The Predictions That Weren’t 

“I’ve been pleasantly surprised because of all the negativity that I’ve heard on the news about how the market was going to be very slow, and what I’m finding is the market is actually pretty busy at all price points in Rancho Santa Fe,” says Linda Sansone of Linda Sansone & Associates. “I think everyone was thinking that ‘doom and gloom,’ and that’s not the case.”

Wall Street forecasted the spike in interest rates targeted to temper inflation would lead to a real estate downturn, but that’s just not playing out. While interest rates have climbed steeply compared to their historic lows last year, now at around six percent, they’re still well within what is considered to be a normal range (in 1981, for instance, the average annual rate was an astronomical

16.63 percent, according to Freddie Mac). “Now, as we’ve kind of stabilized and gotten into the new year, I think buyers are realizing the world is not ending and the housing market in San Diego, especially in North County, is not crashing, [and] the media is essentially making mountains out of molehills,” observes Milligan.

While Sansone acknowledges that some sluggishness on both sides may reflect a reluctance to re-enter the market at today’s higher rates, especially if any current financing they have is at a lower rate, it doesn’t necessarily have the impact here it might have in other markets. To put it bluntly, mortgage rates don’t matter to those who aren’t financing. “My people are paying cash,” says Bornstein. “The interest rates don’t really affect people in my price point. In the luxury market, it’s not an issue.”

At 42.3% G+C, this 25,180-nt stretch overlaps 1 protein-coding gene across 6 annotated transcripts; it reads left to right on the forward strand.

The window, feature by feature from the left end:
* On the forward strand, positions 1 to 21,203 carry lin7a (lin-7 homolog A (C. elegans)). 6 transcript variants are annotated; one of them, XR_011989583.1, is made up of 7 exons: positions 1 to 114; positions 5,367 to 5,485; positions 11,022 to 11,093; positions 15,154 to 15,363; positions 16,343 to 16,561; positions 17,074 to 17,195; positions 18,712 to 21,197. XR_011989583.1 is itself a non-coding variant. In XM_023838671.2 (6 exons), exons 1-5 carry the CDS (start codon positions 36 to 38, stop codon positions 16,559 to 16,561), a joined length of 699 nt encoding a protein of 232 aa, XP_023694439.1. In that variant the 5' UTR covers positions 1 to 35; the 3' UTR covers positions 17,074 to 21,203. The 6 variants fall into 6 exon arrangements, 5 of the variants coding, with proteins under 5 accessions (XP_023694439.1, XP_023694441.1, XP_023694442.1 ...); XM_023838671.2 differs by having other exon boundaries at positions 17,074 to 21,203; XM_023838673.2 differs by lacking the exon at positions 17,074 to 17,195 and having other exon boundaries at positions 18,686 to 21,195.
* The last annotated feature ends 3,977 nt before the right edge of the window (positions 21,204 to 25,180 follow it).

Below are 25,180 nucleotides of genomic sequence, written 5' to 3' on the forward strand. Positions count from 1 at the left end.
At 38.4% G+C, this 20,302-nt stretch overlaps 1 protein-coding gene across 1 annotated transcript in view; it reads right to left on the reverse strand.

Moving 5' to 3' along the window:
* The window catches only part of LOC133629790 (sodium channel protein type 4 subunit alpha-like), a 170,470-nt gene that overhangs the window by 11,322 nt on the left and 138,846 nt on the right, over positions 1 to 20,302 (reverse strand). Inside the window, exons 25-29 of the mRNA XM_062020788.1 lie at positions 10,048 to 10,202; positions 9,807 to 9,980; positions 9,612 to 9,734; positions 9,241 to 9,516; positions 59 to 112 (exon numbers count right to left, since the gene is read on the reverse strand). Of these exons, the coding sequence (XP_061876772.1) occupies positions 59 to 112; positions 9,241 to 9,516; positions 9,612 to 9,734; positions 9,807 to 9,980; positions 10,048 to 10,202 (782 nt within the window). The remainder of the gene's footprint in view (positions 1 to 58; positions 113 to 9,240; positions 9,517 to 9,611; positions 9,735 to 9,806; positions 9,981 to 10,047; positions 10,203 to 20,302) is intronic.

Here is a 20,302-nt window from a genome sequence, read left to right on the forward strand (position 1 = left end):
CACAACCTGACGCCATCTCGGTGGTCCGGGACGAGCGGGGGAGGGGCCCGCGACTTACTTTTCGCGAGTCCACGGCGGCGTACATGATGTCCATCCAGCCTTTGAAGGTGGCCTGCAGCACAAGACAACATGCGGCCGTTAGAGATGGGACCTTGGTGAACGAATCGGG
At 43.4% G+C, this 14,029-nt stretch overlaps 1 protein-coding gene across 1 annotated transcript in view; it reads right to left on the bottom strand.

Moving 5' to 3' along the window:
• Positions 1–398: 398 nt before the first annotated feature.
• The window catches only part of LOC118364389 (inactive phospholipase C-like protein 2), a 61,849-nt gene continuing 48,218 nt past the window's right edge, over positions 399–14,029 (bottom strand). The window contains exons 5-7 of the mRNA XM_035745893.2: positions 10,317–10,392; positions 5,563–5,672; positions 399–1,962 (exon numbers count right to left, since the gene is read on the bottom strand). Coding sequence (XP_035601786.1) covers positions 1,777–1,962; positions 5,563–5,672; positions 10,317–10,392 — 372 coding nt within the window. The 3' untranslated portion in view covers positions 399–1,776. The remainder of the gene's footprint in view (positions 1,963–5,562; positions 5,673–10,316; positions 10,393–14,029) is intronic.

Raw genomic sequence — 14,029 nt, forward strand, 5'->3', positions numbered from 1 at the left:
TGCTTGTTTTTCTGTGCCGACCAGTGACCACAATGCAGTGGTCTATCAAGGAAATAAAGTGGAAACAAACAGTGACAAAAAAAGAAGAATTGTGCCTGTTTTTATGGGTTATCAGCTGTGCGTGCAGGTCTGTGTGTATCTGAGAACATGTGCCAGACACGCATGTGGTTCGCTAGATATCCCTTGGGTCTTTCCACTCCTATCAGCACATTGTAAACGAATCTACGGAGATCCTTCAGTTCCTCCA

However, adds Sansone, “I think even cash buyers are still cautious about buying and making sure they’re not overpaying. Buyers still want a good deal. That hasn’t changed.”

We’re Still Unique

Our experts call ours a “micro-market” for a reason: What happens here doesn’t always reflect what’s happening elsewhere. In addition to being more resistant to the pressures of fluctuating lending rates, it’s simply one of the most desirable areas to live in the entire country. “I think we’re still getting a lot of influx,” says Bornstein. “I’m seeing a lot of [people from] the Bay Area, a lot of L.A. The last ten deals I’ve done have been with people from out of the area.” 

The gist? The “correction” has come to North County. “There are buyers who say they’re going to wait and see what happens, and quite frankly, I think they’re going to be mistaken and they’re [going to] look back and say ‘I wish I didn’t wait,’” says Milligan. “People want to move and need to move, so even if somebody buys now and prices go down a little bit, historically, it’s going to go back up. We live where people vacation!”